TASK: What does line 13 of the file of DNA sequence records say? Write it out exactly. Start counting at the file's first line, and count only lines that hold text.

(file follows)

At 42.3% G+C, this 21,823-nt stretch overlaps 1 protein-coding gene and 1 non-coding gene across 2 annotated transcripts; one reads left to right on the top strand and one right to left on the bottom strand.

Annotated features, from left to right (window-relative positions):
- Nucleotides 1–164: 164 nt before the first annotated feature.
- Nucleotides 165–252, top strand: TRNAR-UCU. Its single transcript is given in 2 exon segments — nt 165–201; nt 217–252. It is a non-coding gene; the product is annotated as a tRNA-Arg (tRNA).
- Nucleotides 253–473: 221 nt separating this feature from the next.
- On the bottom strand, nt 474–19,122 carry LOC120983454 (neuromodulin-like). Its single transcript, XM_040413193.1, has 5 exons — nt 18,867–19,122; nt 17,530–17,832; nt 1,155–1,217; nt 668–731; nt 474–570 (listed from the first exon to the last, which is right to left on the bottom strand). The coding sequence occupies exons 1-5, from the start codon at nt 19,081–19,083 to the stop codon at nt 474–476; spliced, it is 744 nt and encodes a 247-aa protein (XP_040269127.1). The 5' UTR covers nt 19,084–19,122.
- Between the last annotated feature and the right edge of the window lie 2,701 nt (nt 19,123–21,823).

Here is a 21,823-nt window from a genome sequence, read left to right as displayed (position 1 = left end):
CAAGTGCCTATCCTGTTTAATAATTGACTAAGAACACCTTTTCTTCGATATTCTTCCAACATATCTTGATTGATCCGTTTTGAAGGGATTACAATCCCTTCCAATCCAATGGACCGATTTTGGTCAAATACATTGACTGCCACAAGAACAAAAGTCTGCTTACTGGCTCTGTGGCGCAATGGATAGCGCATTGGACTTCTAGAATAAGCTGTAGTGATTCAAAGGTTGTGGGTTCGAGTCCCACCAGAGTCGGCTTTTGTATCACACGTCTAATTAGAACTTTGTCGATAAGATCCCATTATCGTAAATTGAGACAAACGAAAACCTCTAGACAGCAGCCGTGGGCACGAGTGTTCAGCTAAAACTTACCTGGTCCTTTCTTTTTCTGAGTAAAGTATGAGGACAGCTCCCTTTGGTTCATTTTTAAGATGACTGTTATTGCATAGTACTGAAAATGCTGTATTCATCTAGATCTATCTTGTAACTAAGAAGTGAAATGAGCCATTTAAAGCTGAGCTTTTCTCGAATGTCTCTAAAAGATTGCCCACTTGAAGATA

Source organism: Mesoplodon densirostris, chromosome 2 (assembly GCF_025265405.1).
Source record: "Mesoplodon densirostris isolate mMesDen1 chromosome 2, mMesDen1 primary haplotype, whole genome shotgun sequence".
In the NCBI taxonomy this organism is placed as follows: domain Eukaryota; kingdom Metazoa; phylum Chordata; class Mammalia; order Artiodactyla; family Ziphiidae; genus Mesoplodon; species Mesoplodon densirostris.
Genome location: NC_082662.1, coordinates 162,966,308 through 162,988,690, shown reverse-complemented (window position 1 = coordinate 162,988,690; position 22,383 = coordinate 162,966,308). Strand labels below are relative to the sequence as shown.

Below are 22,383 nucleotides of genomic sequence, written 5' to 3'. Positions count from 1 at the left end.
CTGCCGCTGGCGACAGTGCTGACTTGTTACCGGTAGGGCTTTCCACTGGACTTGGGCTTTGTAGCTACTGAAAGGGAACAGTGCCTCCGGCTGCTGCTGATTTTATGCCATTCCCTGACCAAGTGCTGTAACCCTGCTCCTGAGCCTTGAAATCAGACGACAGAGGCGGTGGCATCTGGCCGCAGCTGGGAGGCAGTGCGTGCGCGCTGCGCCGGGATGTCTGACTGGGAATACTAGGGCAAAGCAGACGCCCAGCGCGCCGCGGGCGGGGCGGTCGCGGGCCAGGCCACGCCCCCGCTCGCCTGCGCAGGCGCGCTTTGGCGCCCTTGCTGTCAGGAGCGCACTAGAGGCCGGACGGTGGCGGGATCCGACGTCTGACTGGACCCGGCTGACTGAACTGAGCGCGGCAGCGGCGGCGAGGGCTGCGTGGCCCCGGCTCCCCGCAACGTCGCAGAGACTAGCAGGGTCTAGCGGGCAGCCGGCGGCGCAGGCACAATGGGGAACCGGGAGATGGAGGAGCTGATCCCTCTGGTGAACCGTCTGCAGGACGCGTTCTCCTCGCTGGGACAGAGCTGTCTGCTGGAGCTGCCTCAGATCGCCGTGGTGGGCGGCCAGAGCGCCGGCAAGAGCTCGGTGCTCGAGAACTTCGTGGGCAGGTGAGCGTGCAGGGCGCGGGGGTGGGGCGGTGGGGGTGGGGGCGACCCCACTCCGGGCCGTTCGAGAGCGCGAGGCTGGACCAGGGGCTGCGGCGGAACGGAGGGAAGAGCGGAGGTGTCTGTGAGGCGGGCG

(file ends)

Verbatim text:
Genome location: NC_082662.1, coordinates 162,966,308 through 162,988,690, shown reverse-complemented (window position 1 = coordinate 162,988,690; position 22,383 = coordinate 162,966,308). Strand labels below are relative to the sequence as shown.